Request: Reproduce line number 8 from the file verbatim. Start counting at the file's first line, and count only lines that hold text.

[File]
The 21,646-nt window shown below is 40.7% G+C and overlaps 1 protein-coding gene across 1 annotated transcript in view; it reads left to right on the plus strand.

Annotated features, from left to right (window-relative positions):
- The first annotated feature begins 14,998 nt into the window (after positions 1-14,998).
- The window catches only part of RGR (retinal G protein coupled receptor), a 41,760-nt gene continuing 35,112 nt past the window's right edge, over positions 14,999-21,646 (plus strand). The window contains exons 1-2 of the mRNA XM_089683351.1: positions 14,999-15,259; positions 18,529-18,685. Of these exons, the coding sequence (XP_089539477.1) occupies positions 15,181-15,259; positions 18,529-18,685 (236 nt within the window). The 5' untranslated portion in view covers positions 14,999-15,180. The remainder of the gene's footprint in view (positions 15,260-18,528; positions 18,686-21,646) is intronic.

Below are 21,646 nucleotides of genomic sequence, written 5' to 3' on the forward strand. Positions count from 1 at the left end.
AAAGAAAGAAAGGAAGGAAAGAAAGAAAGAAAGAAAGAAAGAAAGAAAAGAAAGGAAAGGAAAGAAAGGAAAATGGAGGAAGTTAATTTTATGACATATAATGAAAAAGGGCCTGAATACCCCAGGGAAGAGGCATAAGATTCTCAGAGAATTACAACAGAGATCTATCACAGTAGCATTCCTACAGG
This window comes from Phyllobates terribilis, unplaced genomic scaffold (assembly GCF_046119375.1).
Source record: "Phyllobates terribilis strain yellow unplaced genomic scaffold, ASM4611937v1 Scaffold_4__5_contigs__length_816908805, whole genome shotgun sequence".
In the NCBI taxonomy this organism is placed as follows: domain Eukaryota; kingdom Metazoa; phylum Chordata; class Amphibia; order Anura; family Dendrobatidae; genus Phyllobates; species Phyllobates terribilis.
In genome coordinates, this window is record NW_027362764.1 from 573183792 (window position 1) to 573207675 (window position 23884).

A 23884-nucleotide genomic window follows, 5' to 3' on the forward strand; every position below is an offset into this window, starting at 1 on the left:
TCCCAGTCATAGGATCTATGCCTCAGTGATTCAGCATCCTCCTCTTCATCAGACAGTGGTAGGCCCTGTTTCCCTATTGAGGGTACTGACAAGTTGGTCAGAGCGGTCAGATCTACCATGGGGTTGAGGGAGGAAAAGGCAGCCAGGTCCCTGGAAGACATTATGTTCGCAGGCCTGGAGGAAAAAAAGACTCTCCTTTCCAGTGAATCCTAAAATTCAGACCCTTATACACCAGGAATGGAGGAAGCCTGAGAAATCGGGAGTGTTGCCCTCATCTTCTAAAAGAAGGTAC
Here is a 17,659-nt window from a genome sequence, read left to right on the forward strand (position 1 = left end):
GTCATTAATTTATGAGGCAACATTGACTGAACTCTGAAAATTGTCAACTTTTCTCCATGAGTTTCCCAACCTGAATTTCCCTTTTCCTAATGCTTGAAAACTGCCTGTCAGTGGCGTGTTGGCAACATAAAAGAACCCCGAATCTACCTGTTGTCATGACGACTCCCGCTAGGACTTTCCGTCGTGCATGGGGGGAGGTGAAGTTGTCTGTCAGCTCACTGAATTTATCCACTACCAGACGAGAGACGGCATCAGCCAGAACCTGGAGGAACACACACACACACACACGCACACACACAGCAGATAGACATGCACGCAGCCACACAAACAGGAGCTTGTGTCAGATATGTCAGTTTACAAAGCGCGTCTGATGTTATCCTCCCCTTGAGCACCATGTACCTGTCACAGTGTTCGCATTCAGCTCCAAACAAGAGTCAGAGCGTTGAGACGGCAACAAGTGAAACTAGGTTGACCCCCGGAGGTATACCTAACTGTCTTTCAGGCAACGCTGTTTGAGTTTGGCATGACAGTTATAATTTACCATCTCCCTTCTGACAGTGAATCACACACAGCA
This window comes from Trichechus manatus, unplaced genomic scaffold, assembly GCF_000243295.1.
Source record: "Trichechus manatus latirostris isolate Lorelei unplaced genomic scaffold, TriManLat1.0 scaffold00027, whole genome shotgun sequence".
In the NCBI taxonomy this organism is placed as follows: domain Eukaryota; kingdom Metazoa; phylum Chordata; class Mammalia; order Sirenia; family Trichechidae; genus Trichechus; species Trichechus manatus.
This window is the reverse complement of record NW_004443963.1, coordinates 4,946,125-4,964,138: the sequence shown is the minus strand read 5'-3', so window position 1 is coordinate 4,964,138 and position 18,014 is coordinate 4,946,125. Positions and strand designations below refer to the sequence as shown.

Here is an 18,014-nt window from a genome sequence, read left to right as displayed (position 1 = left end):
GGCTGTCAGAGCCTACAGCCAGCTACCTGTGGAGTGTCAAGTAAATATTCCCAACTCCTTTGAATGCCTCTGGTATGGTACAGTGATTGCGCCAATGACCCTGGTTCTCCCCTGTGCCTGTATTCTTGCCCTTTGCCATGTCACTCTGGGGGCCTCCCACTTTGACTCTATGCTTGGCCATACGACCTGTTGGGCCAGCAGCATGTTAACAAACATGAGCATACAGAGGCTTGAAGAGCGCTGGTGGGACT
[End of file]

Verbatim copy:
Source record: "Phyllobates terribilis strain yellow unplaced genomic scaffold, ASM4611937v1 Scaffold_4__5_contigs__length_816908805, whole genome shotgun sequence".